Tuesday, October 15, 2013

Never metaphor I didn't like

NPR's Ari Shapiro thought he was the little kid at the Emperor's fashion show:

Typically the White House briefing room is a reserved place, where people wait their turn to speak. It was not my turn to speak.
But I couldn't help it.
"You see it as a ransom, but it's a metaphor that doesn't serve our purposes," I protested to Carney. "We're trying to be accurate in our description of what's going on."
Finally, I tried to sum up what we'd learned so far.
"You said we need to see whether they're serious about putting the matches and gasoline aside. You've also said they want to keep a nuclear weapon in their back pocket. So, is keeping the nuclear weapon in the back pocket the same as putting the matches and gasoline aside? Or, even better, can we stop talking matches and gasoline and nuclear weapons and start talking about what's actually happening?"
The thing is, no. There is no question that the language of our political discourse is at least as corrupt as it was in George Orwell's 1946 (if you've never read this brief essay read it now, it is far more important than anything going online today) and perhaps far worse—a catacomb for dead metaphors crawling with worms and choking with bone-dust. But it really isn't Jay Carney's job to sweep it out. To the contrary! It is his job to tell us what is going on in the White House without saying it, or to allow for a minimum of two different interpretations, a task for which the dead metaphor is ideally suited. It is the reporter's job to interpret it, including making up your own damn metaphor when you need one. Are you a writer or what? If you want the spox to supply you with the metaphors that "serve our purposes", you should have gone to secretarial school instead of J-school. Does secretarial school exist any more?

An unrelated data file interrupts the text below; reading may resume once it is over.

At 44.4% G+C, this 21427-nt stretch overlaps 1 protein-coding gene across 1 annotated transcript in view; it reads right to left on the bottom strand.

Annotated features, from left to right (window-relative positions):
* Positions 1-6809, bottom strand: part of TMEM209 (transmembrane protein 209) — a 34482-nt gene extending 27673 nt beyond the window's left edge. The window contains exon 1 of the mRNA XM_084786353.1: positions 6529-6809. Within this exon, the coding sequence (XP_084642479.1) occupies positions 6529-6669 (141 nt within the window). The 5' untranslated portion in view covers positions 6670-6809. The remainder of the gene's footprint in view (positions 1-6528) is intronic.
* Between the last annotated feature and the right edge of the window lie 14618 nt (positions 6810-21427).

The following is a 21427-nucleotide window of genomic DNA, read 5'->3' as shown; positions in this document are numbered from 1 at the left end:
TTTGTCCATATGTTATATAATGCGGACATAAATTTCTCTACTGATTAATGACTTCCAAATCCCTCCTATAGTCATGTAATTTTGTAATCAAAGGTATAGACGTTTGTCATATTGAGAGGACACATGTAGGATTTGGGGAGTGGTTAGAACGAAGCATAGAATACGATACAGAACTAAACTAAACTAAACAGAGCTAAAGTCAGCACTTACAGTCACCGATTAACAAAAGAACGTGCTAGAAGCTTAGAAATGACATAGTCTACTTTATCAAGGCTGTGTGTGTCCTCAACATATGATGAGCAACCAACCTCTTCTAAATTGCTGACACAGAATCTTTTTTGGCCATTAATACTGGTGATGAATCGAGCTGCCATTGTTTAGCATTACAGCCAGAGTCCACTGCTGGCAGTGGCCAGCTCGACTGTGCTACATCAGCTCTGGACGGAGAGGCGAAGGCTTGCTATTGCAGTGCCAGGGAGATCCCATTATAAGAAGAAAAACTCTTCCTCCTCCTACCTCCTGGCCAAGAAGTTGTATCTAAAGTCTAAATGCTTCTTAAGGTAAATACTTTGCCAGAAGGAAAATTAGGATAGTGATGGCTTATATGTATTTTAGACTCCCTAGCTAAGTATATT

In the present case, the broad message Carney needs to present is actually very simple, and well understood by all the participants (including Shapiro, I would hope), but contradictory, or "paradoxical" to use the (incorrect) term the White House press corps would prefer: that it is an essential part of the president's negotiating strategy that he not negotiate. This is a very old political approach, going back I'm sure to the Spring and Autumn period in China, but you really can't expect Carney to stand before the gaggle and say something along the lines of, "The president stands firm in refusing to negotiate except to the extent that saying that is a form of negotiation." So he hauls out the rhetorical matches and gasoline instead.

In the case of the "ransom", it's not even a metaphor: according to Merriam Webster,

Full Definition of RANSOM

:  a consideration paid or demanded for the release of someone or something from captivity
:  the act of ransoming
Speaker Boehner literally, not figuratively, holds the ability of the United States government to function under his control, and refuses to release it unless he gets—well, some kind of consideration, anyway, he hasn't quite made up his mind.
Still from The Fast and the Furious: Tokyo Drift (2006)

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